Buckley feels that the current Colorado government has been lax in supporting the economic issues that farmers and ranchers face. Small towns and vast fields are sometimes overshadowed by populated urban areas.  

 “My opponent… hasn’t supported any legislation to help agriculture, and we’ve got to change that,” Buckley said. “I can’t emphasis enough how important this is. Here in our district, cattle are the most prevalent, but even those that don’t eat meat still need crops to support plant-based diets, and that’s a part of agriculture too.”

Buckley added that district 13 also holds another resource essential to the lives of millions of people, not only in Colorado, but the entire U.S.— water.

“This district is home to… the Colorado and the Arkansas (rivers). One flows west and one flows east. All the water in Colorado, it flows out,” Buckley said. “We’ve got to figure out a way to store it.”

Lastly, Buckley recognizes the need to make the district, one of the most expensive areas in Colorado, a home for everyone. Many areas in district 13, including Grand, face a dearth of essential workers— the restaurant servers, nurses, teachers, bus drivers and business owners— who all help society function.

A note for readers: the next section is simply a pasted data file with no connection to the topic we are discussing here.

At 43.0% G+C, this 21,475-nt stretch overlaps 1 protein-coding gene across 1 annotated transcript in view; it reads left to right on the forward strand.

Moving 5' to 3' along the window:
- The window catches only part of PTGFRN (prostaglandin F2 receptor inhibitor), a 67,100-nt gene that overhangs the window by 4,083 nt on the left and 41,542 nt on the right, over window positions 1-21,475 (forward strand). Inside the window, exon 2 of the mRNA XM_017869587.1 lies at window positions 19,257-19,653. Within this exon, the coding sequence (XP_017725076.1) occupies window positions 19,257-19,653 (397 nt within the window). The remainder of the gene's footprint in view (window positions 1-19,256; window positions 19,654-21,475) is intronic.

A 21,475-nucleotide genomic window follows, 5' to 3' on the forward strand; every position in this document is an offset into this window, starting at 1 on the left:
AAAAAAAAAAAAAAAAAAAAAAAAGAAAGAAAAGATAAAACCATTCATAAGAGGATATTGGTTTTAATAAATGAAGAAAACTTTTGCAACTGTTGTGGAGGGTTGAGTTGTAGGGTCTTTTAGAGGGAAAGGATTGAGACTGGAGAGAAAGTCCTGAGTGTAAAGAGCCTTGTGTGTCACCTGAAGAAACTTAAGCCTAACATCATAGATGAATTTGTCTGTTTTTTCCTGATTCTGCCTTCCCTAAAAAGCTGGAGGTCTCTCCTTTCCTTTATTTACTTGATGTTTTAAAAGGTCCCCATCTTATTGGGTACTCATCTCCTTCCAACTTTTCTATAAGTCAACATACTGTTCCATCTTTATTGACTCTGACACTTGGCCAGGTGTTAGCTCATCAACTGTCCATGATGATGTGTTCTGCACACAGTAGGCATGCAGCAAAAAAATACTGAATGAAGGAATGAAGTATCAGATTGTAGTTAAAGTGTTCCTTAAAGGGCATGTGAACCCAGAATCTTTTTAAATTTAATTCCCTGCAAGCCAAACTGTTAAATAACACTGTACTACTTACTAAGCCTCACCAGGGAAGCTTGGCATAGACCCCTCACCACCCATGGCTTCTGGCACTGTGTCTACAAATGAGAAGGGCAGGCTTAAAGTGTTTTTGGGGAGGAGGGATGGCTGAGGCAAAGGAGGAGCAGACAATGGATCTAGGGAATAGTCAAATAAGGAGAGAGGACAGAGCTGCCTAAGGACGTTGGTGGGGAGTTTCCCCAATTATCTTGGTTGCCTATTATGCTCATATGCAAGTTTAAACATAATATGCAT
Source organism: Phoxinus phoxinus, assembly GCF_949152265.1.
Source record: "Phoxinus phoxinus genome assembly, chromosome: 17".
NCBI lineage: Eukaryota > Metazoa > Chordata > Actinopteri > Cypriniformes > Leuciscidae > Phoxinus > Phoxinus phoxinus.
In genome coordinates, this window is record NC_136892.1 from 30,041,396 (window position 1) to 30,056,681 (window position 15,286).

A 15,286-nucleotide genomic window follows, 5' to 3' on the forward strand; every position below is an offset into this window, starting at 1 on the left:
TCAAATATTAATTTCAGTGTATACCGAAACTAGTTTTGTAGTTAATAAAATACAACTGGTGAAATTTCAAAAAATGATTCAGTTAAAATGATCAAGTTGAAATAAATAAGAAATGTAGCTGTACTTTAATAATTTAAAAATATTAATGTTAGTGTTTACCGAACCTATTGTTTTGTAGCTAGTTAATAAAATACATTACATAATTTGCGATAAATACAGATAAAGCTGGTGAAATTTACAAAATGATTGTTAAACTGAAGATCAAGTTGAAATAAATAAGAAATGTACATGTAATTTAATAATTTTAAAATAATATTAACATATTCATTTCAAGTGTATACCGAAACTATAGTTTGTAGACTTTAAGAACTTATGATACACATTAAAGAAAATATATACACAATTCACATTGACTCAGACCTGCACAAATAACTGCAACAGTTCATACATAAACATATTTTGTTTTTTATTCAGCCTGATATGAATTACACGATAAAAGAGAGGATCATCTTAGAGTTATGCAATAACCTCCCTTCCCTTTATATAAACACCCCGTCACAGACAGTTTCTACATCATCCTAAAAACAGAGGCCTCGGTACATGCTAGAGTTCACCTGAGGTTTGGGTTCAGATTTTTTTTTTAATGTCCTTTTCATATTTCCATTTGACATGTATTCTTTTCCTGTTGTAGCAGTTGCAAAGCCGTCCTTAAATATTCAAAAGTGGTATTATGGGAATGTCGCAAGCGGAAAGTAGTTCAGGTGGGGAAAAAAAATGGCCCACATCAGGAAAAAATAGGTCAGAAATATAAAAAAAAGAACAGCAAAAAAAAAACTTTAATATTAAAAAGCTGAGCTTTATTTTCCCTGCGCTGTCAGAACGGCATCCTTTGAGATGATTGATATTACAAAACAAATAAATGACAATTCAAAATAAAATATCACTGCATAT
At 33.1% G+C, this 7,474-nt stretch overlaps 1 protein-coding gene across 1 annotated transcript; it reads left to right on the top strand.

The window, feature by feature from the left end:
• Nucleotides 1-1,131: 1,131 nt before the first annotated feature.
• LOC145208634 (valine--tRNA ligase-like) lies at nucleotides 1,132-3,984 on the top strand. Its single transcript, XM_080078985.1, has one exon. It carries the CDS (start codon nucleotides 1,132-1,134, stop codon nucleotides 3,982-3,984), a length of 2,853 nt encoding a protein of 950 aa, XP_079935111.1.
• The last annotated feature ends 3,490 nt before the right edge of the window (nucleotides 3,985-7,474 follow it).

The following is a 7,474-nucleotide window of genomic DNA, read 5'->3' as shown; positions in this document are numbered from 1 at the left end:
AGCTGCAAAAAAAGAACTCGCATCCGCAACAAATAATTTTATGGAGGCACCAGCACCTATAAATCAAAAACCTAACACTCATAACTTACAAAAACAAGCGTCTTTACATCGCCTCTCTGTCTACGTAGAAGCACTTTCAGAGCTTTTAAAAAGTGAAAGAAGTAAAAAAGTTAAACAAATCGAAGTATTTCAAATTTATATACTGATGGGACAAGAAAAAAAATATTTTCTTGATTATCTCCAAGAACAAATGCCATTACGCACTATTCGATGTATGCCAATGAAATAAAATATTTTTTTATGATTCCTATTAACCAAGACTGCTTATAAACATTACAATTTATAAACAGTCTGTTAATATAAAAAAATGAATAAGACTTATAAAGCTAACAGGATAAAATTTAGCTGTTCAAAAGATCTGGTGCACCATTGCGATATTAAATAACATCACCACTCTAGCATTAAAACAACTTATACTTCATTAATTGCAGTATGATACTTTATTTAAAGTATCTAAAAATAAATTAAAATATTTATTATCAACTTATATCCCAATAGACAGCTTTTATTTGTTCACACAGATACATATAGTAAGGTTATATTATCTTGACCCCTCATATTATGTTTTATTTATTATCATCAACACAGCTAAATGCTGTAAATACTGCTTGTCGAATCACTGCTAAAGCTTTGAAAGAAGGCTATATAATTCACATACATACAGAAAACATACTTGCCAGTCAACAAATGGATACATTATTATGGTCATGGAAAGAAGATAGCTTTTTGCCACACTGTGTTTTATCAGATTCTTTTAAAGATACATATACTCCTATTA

“Our issues are a little bit different than some of the other areas of the state,” Buckley said. “For me, it’s about getting our rural communities to an affordable place so we can have all levels of contributors here. We need blue collar, we need white collar, we need everyone to help sustain our communities.”

Although the issues the district faces are multi-faceted, traversing everything from water shortages to staffing shortages, Buckley stated he feels ready to tackle these issues at the state capitol.

“I don’t think our rural communities have been represented enough in Colorado government, and that’s what I’m looking to change,” Buckley said. “I think we have a really good chance of winning the seat, and that makes me even more excited.”

Buckley encourages people to visit his website at buckleyforhouse.com to learn more about the issues he supports, look for his upcoming campaign events, or to contact him. 

“I represent the people, so I would love to hear their point of view and what issues are important to them,” he said.